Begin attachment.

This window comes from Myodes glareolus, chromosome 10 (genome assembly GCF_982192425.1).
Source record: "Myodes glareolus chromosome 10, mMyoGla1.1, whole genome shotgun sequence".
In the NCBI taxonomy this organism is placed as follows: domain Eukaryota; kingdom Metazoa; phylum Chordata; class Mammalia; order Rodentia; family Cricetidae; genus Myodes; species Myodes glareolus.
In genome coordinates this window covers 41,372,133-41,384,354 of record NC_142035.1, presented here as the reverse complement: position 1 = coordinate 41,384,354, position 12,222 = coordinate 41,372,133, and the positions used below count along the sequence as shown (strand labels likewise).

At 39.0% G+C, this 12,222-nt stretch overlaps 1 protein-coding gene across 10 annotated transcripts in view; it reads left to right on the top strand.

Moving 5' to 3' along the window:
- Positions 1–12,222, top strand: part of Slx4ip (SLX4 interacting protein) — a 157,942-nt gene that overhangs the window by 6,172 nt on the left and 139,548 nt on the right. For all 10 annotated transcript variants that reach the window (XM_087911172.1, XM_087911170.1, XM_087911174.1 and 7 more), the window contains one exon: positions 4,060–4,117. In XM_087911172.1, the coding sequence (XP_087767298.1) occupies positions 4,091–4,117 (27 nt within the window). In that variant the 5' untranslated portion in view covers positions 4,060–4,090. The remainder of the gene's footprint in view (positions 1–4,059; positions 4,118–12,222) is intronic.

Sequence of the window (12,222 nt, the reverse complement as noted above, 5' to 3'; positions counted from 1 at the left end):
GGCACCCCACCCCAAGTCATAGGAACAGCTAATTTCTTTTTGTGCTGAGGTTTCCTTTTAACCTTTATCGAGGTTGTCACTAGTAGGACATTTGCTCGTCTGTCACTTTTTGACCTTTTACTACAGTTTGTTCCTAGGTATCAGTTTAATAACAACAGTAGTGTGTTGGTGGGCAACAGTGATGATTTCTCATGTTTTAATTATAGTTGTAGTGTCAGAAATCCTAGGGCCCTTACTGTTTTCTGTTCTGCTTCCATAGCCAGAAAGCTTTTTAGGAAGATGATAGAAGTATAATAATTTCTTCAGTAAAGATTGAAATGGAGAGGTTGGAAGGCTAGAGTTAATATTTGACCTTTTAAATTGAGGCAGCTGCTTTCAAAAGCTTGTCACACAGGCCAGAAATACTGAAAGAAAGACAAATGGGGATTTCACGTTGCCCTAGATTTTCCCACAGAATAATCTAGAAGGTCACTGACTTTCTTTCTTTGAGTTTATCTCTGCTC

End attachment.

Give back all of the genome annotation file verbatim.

This window comes from Myodes glareolus, chromosome 10 (genome assembly GCF_982192425.1).
Source record: "Myodes glareolus chromosome 10, mMyoGla1.1, whole genome shotgun sequence".
In the NCBI taxonomy this organism is placed as follows: domain Eukaryota; kingdom Metazoa; phylum Chordata; class Mammalia; order Rodentia; family Cricetidae; genus Myodes; species Myodes glareolus.
In genome coordinates this window covers 41,372,133-41,384,354 of record NC_142035.1, presented here as the reverse complement: position 1 = coordinate 41,384,354, position 12,222 = coordinate 41,372,133, and the positions used below count along the sequence as shown (strand labels likewise).

At 39.0% G+C, this 12,222-nt stretch overlaps 1 protein-coding gene across 10 annotated transcripts in view; it reads left to right on the top strand.

Moving 5' to 3' along the window:
- Positions 1–12,222, top strand: part of Slx4ip (SLX4 interacting protein) — a 157,942-nt gene that overhangs the window by 6,172 nt on the left and 139,548 nt on the right. For all 10 annotated transcript variants that reach the window (XM_087911172.1, XM_087911170.1, XM_087911174.1 and 7 more), the window contains one exon: positions 4,060–4,117. In XM_087911172.1, the coding sequence (XP_087767298.1) occupies positions 4,091–4,117 (27 nt within the window). In that variant the 5' untranslated portion in view covers positions 4,060–4,090. The remainder of the gene's footprint in view (positions 1–4,059; positions 4,118–12,222) is intronic.

Sequence of the window (12,222 nt, the reverse complement as noted above, 5' to 3'; positions counted from 1 at the left end):
GGCACCCCACCCCAAGTCATAGGAACAGCTAATTTCTTTTTGTGCTGAGGTTTCCTTTTAACCTTTATCGAGGTTGTCACTAGTAGGACATTTGCTCGTCTGTCACTTTTTGACCTTTTACTACAGTTTGTTCCTAGGTATCAGTTTAATAACAACAGTAGTGTGTTGGTGGGCAACAGTGATGATTTCTCATGTTTTAATTATAGTTGTAGTGTCAGAAATCCTAGGGCCCTTACTGTTTTCTGTTCTGCTTCCATAGCCAGAAAGCTTTTTAGGAAGATGATAGAAGTATAATAATTTCTTCAGTAAAGATTGAAATGGAGAGGTTGGAAGGCTAGAGTTAATATTTGACCTTTTAAATTGAGGCAGCTGCTTTCAAAAGCTTGTCACACAGGCCAGAAATACTGAAAGAAAGACAAATGGGGATTTCACGTTGCCCTAGATTTTCCCACAGAATAATCTAGAAGGTCACTGACTTTCTTTCTTTGAGTTTATCTCTGCTC